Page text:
Hi, I’m from the Committee for a Hi-Fi
What would you do if someone started a conversation like this with you?
At one time, this was the reason
for the fair: to bask in the beauty of the earth and enjoy the company of
others. Now, it has become almost as commercialized as Christmas or Diwali. Everything from plastic toys made in
To draw attention to this paradox,
the team at Shikshantar decided to stage a little satire play. Teams of about 4
or 5 people would interact with festival attendees. They would claim that they were involved in a
committee that was looking to change the name of Hariali Amavas, and would
offer several choices: Plastic Amavas, Four-Lane Amavas, Chinese Amavas, etc. or the person could give their
own suggestion. The reason given for changing the name? So
The teams were made to look fairly
professional, holding clipboards and wearing nametags. We also used creative strategies,
like ‘implanting’. For example, two of
us would walk up to a group of people, and begin the drama that we were from
the Committee for a Hi-Fi Udaipur. Once things got rolling, two other people
from the team, pretending they were just there to enjoy the fair, would enter
asking, “What’s going on? What are they
talking about?” These ‘implants’ would
start dialoguing with the Committee members, questioning the logic of a hi-fi
The other strategy was ‘follow-up’. Once the Committee members had finished talking and left, and the festival attendees were shaking their heads about the crazy people they had just encountered, another member of the team would come up and say something like, “What was going on over there? I just saw those people trying to get you to sign something. What was it?” In this ‘follow-up’, the festival attendees would then launch into what had just happened. After first agreeing, our team member would say, “Sure, but what they were saying kind of makes sense, huh?” and then get into a conversation with them about it. Both of these ways proved to be very effective to gauge responses.
At first, I had a hard time getting into the play because I felt like an idiot. Almost everyone looked at us like we were lepers, and I felt like any response they gave was just so they could be rid of us. It was also hard for some of our team members to remember to stay in character because saying things like, “Yeah, plastic trees are great!” or “Let’s make everything Chinese!” does not roll easily off our tongues — especially given Shikshantar’s commitment to organic farming and the local.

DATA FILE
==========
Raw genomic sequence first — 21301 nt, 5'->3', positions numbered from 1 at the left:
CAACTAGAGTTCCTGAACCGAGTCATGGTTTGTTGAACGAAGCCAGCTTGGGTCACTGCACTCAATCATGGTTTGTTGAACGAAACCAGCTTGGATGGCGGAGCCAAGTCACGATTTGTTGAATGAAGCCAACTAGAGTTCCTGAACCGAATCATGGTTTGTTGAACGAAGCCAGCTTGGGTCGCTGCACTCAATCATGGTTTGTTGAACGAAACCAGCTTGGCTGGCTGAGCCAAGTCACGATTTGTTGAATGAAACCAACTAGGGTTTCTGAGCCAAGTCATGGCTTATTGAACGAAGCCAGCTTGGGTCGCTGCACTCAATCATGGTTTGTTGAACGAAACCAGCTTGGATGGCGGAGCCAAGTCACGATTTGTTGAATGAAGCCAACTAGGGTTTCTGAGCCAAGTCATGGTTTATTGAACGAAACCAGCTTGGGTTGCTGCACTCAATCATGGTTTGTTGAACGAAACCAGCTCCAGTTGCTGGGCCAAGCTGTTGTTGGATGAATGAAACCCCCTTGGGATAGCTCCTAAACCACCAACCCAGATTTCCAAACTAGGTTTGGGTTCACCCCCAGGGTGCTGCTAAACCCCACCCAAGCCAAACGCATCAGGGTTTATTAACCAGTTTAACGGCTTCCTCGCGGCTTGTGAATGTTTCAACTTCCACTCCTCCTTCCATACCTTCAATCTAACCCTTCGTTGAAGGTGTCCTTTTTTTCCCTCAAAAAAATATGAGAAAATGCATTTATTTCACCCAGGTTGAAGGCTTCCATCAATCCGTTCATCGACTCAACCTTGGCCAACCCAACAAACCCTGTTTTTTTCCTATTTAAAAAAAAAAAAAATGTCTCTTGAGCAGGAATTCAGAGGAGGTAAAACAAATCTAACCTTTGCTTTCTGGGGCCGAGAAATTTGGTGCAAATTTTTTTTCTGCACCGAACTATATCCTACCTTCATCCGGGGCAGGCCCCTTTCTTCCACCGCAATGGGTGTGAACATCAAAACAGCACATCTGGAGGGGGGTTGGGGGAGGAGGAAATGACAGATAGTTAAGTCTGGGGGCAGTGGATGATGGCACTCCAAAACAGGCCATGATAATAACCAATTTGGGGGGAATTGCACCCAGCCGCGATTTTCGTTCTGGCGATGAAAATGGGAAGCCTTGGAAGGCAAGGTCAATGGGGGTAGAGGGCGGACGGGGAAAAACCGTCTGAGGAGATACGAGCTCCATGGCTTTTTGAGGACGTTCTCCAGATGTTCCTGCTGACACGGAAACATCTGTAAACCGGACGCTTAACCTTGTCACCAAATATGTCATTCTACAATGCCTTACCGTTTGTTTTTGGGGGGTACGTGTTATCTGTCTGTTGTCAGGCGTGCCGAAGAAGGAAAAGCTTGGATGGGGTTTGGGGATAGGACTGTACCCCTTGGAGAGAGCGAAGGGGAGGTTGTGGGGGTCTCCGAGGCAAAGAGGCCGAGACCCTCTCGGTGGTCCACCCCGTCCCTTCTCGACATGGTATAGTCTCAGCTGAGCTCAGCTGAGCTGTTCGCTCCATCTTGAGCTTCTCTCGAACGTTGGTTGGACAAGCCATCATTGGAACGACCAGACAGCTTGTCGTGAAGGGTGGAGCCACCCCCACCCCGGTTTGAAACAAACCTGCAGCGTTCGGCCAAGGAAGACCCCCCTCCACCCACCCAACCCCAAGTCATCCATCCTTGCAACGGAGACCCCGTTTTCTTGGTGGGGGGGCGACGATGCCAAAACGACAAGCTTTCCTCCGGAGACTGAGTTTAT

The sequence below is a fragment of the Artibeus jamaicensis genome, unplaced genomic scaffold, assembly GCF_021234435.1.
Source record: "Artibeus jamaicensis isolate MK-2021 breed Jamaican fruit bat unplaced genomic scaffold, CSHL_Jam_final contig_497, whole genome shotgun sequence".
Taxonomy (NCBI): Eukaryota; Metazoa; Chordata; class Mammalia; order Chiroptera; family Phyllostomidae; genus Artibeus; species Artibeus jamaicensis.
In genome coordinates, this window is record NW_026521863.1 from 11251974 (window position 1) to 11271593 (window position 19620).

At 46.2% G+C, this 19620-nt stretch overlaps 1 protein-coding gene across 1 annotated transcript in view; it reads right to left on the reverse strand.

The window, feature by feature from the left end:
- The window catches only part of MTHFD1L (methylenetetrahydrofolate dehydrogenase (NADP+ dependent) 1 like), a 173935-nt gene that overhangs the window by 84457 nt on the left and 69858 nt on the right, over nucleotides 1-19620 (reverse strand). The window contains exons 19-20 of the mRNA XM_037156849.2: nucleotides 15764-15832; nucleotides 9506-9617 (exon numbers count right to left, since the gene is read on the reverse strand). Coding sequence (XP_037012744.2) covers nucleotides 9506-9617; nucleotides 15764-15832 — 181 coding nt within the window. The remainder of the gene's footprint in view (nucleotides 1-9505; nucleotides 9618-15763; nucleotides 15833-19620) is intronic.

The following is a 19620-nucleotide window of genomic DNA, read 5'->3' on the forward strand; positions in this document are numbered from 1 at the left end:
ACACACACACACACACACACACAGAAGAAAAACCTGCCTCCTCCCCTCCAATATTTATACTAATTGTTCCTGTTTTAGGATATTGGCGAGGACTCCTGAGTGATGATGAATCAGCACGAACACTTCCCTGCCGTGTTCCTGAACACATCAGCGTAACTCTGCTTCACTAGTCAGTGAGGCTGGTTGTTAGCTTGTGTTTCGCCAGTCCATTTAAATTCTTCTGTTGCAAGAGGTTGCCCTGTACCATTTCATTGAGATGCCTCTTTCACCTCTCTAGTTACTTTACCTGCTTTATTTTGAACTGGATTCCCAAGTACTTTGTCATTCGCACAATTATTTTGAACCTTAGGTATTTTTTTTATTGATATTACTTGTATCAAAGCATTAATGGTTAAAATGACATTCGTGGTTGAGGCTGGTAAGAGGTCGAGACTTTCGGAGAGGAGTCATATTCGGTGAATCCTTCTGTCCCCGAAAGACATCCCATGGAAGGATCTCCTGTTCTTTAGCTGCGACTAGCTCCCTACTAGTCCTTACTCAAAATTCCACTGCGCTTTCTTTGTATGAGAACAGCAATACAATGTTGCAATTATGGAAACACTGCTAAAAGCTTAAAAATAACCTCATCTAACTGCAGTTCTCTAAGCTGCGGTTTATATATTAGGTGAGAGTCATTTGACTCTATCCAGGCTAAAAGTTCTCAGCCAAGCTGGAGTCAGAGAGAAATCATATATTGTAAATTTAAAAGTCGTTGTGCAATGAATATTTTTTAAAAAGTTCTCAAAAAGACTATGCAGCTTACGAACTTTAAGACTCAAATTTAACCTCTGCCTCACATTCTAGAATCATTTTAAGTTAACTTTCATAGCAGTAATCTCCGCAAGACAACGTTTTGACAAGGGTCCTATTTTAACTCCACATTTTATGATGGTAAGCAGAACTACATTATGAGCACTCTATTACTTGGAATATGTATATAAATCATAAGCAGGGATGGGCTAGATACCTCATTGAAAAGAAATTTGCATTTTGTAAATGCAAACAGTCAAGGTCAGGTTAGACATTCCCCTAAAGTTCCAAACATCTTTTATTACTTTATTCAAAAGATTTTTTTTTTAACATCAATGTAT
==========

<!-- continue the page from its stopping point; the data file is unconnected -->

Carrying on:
But once we got into the drama, we had some surprising reactions.
Many people did agree with the Committee, especially young people who would say, “Definitely. There should be changes.” I kept thinking, “What’s going on!? Why are people agreeing?” They made the Committee’s job too easy, so in order to get a rise out of them, we would invent even more ridiculous lines. At times, it occurred to people, when we took their point to the extreme, that what they were suggesting was really crazy. When they started out saying things like, “Yea, change the name to Four-Lane Amavas…”, we would respond by saying, “Ok, but in order to do that we would have to cut down all the trees, but don’t worry we’ll put up fake ones and then we’ll give everyone an oxygen tank to wear on their backs…” At this point, they would look at us and say that would never happen, what you’re saying doesn’t make sense. The thing is, many things have sounded crazy at one point, but as time has gone on, they have become ‘normal’. For example, ten years ago, who would have thought that a small portable telephone would become a so-called necessity of life? Plastic trees might just be the next big thing. They were already selling plastic roses at the fair.
When some people disagreed with us, they would get really involved in the discussion and some became very impassioned about saving Indian culture and heritage. They did not want foreign goods or foreign ways. Others were at a loss for an argument, because they had only skimmed the surface.
Hariali Amavas is a two day fair, and the second day of the fair is reserved for women only. I saw that on the second day, the women were much more outspoken than on the first day we talked to them. It seemed that without the men around, they tended to speak their minds to the full extent. They would get very fierce about keeping traditions alive and keeping Indian values, and they would spend time talking to us, not seeming to be in a hurry to catch up to their fathers, brothers, or husbands.
A unique aspect of my own personal experience
is the fact that I look like a foreigner. My skin is lighter than most Indians,
so it was easy for me to tell everyone that I was a consultant for the Asian
Development Bank. I said that if the
name of the mela changed, then I would be able to bring a lot more foreign
investors to Udapuir. It seemed that people were much more likely to listen to
me; they thought I knew what I was talking about. Why is that? Why did people
think I cared about them or their city? Because I looked official? Because of
my skin color? Not that this is the
first time this has happened in
Actually, the whole natak (drama) was
alarming. I learned as much about myself as I did about others. I did not
realize how much young people were aching to become ‘hi-fi’. Or maybe I had, but this way of thinking in